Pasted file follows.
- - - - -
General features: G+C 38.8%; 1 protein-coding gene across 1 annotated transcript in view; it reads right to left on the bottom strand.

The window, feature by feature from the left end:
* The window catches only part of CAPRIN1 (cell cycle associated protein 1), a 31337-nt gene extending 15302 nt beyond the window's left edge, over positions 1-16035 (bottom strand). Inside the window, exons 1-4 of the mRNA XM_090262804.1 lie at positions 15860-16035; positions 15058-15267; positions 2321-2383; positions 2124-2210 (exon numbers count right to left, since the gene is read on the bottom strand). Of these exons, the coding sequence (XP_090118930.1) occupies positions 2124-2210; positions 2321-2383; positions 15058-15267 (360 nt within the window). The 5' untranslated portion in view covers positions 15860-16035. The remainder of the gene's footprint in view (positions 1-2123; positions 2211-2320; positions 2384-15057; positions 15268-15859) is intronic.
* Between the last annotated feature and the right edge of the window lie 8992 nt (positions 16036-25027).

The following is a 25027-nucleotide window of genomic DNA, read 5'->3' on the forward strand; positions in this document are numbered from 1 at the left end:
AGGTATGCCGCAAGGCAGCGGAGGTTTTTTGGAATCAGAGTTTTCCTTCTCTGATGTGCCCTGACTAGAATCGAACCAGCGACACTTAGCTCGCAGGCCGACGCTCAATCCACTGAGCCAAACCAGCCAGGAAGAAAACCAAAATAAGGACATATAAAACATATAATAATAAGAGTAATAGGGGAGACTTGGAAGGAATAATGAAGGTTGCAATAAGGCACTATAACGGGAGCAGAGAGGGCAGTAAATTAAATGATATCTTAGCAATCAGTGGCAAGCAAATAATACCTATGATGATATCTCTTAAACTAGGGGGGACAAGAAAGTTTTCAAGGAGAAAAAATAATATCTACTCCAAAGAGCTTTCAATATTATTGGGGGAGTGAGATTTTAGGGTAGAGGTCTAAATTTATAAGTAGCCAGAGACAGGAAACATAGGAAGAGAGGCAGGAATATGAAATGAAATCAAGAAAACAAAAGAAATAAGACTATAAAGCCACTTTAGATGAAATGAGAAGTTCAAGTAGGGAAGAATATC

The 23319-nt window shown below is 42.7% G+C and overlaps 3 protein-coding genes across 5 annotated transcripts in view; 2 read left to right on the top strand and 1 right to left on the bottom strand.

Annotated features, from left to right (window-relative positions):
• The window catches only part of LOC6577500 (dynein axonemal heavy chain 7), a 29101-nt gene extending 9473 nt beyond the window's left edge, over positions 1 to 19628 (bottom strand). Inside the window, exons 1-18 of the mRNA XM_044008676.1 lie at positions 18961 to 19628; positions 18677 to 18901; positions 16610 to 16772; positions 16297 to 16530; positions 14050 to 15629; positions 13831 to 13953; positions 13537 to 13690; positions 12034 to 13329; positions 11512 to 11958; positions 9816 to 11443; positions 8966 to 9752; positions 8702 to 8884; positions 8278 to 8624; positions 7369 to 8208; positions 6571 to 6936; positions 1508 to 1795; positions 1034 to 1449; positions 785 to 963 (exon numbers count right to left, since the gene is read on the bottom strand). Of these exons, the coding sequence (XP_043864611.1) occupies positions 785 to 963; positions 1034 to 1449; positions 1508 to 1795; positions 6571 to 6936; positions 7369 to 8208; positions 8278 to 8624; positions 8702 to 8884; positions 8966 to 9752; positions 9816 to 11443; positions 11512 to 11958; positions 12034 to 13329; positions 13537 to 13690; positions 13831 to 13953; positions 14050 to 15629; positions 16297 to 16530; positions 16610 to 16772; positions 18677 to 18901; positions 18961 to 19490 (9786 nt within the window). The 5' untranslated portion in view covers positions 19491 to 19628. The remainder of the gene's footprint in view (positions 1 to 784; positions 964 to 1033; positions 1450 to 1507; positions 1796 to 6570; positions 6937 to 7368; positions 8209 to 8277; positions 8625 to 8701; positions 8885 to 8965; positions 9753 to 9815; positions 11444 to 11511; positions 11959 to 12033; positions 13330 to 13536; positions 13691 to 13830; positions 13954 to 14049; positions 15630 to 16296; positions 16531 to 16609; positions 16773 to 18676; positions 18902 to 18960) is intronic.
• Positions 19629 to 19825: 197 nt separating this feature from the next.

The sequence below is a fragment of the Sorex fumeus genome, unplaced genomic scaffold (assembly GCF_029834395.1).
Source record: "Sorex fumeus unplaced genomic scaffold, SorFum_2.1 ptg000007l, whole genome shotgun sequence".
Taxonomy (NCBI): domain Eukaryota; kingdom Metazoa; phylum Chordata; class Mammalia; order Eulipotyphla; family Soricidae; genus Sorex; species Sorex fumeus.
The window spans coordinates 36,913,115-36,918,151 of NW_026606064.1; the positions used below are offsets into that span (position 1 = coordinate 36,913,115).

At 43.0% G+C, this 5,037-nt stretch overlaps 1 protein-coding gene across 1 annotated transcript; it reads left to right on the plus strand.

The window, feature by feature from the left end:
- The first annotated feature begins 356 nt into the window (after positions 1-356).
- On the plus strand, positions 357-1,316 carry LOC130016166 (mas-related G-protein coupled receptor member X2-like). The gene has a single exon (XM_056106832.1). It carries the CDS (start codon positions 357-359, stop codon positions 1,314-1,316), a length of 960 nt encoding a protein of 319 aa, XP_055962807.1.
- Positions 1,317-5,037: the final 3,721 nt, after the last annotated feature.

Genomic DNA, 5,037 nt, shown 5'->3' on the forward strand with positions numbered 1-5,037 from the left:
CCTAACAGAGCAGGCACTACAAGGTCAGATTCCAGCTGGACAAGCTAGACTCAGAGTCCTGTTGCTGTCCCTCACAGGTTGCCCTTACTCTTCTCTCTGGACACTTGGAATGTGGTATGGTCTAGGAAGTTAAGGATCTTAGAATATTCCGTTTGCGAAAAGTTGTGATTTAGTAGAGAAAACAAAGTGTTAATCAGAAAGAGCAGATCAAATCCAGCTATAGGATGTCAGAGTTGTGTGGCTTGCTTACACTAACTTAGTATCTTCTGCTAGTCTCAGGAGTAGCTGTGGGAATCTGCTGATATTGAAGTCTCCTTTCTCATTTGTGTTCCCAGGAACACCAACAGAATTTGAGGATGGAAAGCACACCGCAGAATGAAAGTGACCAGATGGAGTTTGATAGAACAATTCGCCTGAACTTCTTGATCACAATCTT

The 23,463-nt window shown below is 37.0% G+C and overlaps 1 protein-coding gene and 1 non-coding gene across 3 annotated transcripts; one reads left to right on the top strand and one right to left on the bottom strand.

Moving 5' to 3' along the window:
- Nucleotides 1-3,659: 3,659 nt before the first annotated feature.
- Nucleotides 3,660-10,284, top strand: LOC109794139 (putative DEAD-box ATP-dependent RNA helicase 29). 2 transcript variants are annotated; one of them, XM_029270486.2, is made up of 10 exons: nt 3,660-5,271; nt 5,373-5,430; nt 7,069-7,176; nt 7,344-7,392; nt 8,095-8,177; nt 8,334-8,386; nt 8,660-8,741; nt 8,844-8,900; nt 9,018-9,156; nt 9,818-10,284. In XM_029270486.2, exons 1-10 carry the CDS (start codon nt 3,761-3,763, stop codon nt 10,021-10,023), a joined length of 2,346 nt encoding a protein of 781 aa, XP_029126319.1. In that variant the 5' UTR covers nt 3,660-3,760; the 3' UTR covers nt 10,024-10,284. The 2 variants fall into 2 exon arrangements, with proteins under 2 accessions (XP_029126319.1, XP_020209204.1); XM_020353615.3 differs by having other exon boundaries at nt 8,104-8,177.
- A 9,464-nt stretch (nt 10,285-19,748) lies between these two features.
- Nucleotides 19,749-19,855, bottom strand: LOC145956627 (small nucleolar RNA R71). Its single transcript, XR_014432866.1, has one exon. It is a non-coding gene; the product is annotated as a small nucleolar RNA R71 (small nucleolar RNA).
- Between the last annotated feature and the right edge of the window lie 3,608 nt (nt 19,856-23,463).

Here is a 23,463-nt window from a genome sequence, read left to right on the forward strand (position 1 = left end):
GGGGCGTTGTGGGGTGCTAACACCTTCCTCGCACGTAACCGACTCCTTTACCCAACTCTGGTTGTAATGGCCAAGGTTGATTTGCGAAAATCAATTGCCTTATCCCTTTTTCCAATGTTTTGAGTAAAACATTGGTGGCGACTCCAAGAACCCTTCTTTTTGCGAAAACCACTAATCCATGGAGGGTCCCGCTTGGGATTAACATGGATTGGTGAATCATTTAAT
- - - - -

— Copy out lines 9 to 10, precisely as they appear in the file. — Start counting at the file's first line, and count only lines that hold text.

• The window catches only part of LOC6577500 (dynein axonemal heavy chain 7), a 29101-nt gene extending 9473 nt beyond the window's left edge, over positions 1 to 19628 (bottom strand). Inside the window, exons 1-18 of the mRNA XM_044008676.1 lie at positions 18961 to 19628; positions 18677 to 18901; positions 16610 to 16772; positions 16297 to 16530; positions 14050 to 15629; positions 13831 to 13953; positions 13537 to 13690; positions 12034 to 13329; positions 11512 to 11958; positions 9816 to 11443; positions 8966 to 9752; positions 8702 to 8884; positions 8278 to 8624; positions 7369 to 8208; positions 6571 to 6936; positions 1508 to 1795; positions 1034 to 1449; positions 785 to 963 (exon numbers count right to left, since the gene is read on the bottom strand). Of these exons, the coding sequence (XP_043864611.1) occupies positions 785 to 963; positions 1034 to 1449; positions 1508 to 1795; positions 6571 to 6936; positions 7369 to 8208; positions 8278 to 8624; positions 8702 to 8884; positions 8966 to 9752; positions 9816 to 11443; positions 11512 to 11958; positions 12034 to 13329; positions 13537 to 13690; positions 13831 to 13953; positions 14050 to 15629; positions 16297 to 16530; positions 16610 to 16772; positions 18677 to 18901; positions 18961 to 19490 (9786 nt within the window). The 5' untranslated portion in view covers positions 19491 to 19628. The remainder of the gene's footprint in view (positions 1 to 784; positions 964 to 1033; positions 1450 to 1507; positions 1796 to 6570; positions 6937 to 7368; positions 8209 to 8277; positions 8625 to 8701; positions 8885 to 8965; positions 9753 to 9815; positions 11444 to 11511; positions 11959 to 12033; positions 13330 to 13536; positions 13691 to 13830; positions 13954 to 14049; positions 15630 to 16296; positions 16531 to 16609; positions 16773 to 18676; positions 18902 to 18960) is intronic.
• Positions 19629 to 19825: 197 nt separating this feature from the next.